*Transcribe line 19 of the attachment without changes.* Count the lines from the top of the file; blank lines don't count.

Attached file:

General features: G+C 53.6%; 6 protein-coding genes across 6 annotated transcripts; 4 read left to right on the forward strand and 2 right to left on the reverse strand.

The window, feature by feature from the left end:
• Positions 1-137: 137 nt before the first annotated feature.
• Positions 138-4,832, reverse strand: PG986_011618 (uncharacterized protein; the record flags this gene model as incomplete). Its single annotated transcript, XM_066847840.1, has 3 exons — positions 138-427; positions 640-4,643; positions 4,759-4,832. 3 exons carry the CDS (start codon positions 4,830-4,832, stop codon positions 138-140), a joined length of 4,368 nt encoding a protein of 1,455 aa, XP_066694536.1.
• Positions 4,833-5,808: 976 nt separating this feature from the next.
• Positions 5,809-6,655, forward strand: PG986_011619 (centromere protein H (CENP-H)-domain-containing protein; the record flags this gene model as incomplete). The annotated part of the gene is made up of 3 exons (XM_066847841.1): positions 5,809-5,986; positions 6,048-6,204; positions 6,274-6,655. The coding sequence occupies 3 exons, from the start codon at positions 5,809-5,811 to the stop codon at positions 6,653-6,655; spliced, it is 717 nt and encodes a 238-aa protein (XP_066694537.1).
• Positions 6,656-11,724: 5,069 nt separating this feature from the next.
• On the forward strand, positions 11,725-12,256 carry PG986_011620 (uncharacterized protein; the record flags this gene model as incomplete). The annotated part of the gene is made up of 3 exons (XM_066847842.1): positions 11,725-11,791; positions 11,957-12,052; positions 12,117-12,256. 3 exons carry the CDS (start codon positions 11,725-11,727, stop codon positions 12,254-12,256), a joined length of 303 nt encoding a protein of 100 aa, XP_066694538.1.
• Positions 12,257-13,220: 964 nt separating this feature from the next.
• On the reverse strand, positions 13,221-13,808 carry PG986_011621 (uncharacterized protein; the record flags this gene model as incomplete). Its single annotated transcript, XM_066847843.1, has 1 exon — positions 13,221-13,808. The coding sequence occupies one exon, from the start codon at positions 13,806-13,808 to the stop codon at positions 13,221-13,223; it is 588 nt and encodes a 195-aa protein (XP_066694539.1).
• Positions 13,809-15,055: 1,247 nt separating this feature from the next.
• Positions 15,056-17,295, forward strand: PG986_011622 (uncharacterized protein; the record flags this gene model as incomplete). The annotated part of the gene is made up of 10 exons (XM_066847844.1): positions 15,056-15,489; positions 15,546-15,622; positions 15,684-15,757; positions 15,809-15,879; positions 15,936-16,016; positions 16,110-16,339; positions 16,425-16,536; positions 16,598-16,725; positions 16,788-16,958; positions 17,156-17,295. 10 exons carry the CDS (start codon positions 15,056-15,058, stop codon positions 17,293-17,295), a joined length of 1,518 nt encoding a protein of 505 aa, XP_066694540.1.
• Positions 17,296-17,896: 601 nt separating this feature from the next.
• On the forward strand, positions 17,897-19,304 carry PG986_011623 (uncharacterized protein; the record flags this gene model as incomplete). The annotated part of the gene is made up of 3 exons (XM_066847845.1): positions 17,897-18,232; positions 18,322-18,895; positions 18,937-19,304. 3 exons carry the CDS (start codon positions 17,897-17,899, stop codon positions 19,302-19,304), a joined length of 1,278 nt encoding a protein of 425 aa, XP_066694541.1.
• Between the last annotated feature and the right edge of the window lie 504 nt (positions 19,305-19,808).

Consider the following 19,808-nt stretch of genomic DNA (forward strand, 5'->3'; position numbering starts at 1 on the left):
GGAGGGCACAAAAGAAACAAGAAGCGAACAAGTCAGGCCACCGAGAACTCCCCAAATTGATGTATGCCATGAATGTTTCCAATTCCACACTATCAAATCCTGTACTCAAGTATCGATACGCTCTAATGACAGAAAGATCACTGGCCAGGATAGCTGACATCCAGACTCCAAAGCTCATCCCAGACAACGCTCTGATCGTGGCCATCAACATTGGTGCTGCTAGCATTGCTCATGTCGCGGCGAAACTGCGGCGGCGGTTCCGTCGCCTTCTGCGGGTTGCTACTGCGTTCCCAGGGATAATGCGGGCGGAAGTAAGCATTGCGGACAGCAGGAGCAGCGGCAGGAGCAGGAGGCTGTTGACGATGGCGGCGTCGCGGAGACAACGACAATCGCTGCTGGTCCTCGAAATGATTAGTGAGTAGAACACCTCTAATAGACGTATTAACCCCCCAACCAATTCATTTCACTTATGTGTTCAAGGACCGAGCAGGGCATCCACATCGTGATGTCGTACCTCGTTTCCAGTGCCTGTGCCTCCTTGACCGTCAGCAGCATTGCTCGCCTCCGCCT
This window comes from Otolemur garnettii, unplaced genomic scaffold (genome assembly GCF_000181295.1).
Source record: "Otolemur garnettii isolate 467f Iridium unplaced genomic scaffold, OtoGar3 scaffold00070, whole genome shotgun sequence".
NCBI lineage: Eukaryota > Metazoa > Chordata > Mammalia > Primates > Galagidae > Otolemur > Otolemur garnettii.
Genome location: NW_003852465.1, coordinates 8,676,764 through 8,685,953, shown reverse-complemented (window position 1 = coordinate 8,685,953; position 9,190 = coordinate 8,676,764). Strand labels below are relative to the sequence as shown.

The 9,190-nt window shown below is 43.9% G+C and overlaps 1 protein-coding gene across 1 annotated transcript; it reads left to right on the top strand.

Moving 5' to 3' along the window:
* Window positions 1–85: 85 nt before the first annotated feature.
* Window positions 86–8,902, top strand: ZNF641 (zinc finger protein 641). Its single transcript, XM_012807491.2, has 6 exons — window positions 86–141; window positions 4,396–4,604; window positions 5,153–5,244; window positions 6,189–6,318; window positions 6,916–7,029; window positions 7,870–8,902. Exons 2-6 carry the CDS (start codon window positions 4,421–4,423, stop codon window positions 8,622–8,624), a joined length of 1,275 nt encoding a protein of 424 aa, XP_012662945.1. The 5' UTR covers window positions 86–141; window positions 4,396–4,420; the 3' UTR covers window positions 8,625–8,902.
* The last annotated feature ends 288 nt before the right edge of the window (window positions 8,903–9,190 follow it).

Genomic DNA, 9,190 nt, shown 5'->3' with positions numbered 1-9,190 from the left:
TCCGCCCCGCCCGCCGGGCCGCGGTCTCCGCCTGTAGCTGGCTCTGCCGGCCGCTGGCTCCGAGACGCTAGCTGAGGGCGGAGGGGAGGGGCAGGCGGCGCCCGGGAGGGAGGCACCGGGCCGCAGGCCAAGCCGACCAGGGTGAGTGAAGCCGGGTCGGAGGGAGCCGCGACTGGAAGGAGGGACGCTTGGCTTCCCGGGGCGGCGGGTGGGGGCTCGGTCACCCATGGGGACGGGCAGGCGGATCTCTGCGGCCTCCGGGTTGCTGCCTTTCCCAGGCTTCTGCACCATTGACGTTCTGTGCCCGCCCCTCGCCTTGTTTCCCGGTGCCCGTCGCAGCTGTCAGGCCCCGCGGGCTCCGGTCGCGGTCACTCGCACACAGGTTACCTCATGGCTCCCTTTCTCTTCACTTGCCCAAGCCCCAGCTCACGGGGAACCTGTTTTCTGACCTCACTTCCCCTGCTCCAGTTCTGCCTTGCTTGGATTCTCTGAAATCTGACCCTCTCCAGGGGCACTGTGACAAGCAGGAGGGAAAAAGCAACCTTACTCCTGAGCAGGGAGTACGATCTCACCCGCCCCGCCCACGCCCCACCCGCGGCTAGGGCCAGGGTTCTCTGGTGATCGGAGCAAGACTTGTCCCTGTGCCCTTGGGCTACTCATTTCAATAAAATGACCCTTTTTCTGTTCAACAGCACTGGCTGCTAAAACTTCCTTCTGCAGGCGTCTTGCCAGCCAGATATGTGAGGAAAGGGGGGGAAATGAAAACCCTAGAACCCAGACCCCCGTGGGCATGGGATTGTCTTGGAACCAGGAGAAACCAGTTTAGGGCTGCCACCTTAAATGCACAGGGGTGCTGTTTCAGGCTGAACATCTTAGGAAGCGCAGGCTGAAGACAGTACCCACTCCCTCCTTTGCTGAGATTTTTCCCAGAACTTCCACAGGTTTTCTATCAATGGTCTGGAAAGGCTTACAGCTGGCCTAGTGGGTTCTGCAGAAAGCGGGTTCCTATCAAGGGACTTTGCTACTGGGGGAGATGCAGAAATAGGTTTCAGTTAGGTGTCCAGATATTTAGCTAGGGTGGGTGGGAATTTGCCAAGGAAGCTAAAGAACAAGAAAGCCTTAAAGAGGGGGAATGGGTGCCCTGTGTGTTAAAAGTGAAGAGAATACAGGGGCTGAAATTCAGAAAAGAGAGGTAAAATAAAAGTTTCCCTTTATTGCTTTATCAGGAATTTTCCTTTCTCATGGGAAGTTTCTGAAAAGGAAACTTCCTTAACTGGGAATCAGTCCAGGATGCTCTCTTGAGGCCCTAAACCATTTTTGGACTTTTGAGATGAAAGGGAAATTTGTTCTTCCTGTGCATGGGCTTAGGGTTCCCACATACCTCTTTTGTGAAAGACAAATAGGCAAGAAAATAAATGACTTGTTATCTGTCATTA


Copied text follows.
Source record: "Otolemur garnettii isolate 467f Iridium unplaced genomic scaffold, OtoGar3 scaffold00070, whole genome shotgun sequence".